A pioneer in the area of food television is unquestionably Graham Kerr. The debonair, self-deprecating charmer of the 1960s and early 70s changed the face of tv cooking permanently. He is also a prolific writer on cooking and food, with 30 books to his credit.
Always dressed well whether casually or formally, his ever-present smile and quips kept the crowd rapt. It is a sign of his talent and appeal that a Briton who started his broadcasting career in distant New Zealand became an international food celebrity.
His award-winning Galloping Gourmet series was produced in Ottawa, Ontario from 1969-1971 after he was discovered on Australian tv as a pitchman. It launched Kerr’s enduring culinary fame. Kerr’s late wife, Trina, a former actress, produced the shows and was a key part of his success.
When the series ended they moved to California and Kerr was poised for a Julia Child-like ascendancy. A car accident and health issues for his wife set the family back for a while. Ultimately they changed direction and became born-again Christians. Kerr continued in the food and nutrition field and had good success still, focusing on healthy eating but abjuring the wine glass and racy jokes of old.
Nonetheless the later shows including on PBS did well enough, and even today, semi-retired at 82 and living near Seattle, Kerr keeps his hand in various food endeavours.
But it is the old Graham Kerr whom most will recall fondly. The Galloping Gourmet is well-remembered to the point the Cooking Channel has re-broadcast the series, as discussed in this informative blogpost by Sarah Levine.
In this Galloping Gourmet clip from c. 1970 you see him at the apogee of his success. He bounds into the kitchen holding a glass of wine, a fixture of the shows although he drank little or nothing on air despite impressions given. In this performance he does a stand-up routine to rival a professional comedian’s.
The show’s topic was recreating a beef and beer dish he had encountered at a hotel in Clifton, England. Sample quip, for a commemorative “Investiture Ale” used in the dish: “They can’t sell it so they use it for cooking”. His British accent emulations were dead-on, a recondite talent from an American point of view that did nothing to slow his career here.
As far as I know one can’t view online, if any episodes survive, his original, New Zealand television programme. It debuted in 1959, in black and white, called Entertaining With Kerr. But colour episodes of the Galloping Gourmet can be seen, at least a representative number, on youtube. They illustrate well a corner of culinary history.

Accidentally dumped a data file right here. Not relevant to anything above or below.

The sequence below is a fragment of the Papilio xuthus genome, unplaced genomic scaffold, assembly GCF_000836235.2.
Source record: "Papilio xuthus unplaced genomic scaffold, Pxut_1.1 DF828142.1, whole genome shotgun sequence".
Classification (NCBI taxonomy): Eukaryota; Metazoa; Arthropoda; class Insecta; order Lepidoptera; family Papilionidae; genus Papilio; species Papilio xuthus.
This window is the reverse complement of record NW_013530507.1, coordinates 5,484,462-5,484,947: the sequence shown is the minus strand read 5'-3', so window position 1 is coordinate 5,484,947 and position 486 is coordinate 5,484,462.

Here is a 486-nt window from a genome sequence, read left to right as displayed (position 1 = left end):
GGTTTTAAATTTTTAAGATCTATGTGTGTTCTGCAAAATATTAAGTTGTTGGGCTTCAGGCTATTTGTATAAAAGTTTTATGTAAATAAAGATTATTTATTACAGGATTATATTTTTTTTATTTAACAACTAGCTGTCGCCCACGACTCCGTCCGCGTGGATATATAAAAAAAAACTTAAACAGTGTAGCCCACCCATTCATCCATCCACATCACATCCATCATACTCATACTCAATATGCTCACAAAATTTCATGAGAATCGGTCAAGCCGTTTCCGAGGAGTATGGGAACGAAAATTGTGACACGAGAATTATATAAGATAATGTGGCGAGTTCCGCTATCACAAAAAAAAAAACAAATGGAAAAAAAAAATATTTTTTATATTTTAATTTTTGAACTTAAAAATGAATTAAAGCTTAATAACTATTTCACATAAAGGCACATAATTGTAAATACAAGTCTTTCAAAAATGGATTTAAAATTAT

Kerr wasn’t the first chef to appear on tv. James Beard may have been the first in North America, in 1946. I believe early BBC television, around 1938, featured a cookery demonstration. In Canada the Canadian chef and food author Jehane Benoit, of whom I wrote earlier, had appeared on CBC television by 1960.
But Kerr was the best of all of them, in the estimation of many. As for Julia Child he had exposure to the culinary field for years before becoming a household name, in his case in restaurants and catering. His family had owned a hotel in Sussex. He grew up in the business and his deft way with people must have come from those early years of always being “on”.
He served in the British Army in the 1950s in a catering unit, and later did similar work for the Royal New Zealand Air Force. Once established he would poke fun at himself for this. Military catering is in fact an important, ill-understood part of the culinary arts, but no one would consider it an apotheosis of military career!
Decades before Anthony Bourdain’s acclaimed food and travel series Parts Unknown, Graham Kerr was doing something similar. Indeed he set the template since many Galloping Gourmet episodes used Kerr’s filmed visits to reputed foreign restaurants as the theme, with Kerr recreating signature national dishes in Ottawa.
The Cooking Channel has placed online Kerr’s recipe featured in the Clifton, U.K. episode, you can read it here. It’s rump of beef with beer. The recipe to my mind is mostly English in origin yet with some Continental influences. The barding of meat with fat to tenderize is a French standby, not an English one or at least a modern English one. The sugar, vinegar, and herbs have a Belgian ring whereas the mushrooms and oysters sound more English.
In Kerr’s day catering and cookery were much influenced by the “Continental” style, a post-WW II construct. This entailed menu offerings blending different European traditions and offering a particular type of service and decor, especially in “international” hotels, and restaurants.
“Continental” sounds old-fashioned but the concept will come back, sole amandine, say (a fine dish).
But at bottom the Clifton way with beef and ale showed old English influences. Kerr had returned home.*
Note re image: image above was sourced from the article of Ms. Sarah Levine linked in the text. All intellectual property therein is owned solely by its lawful owner, as applicable. Used here for educational and historical purposes. All feedback welcomed.
*Note added March 22, 2018: this New York Times story on Kerr from only last year will bring his career up to date for interested readers.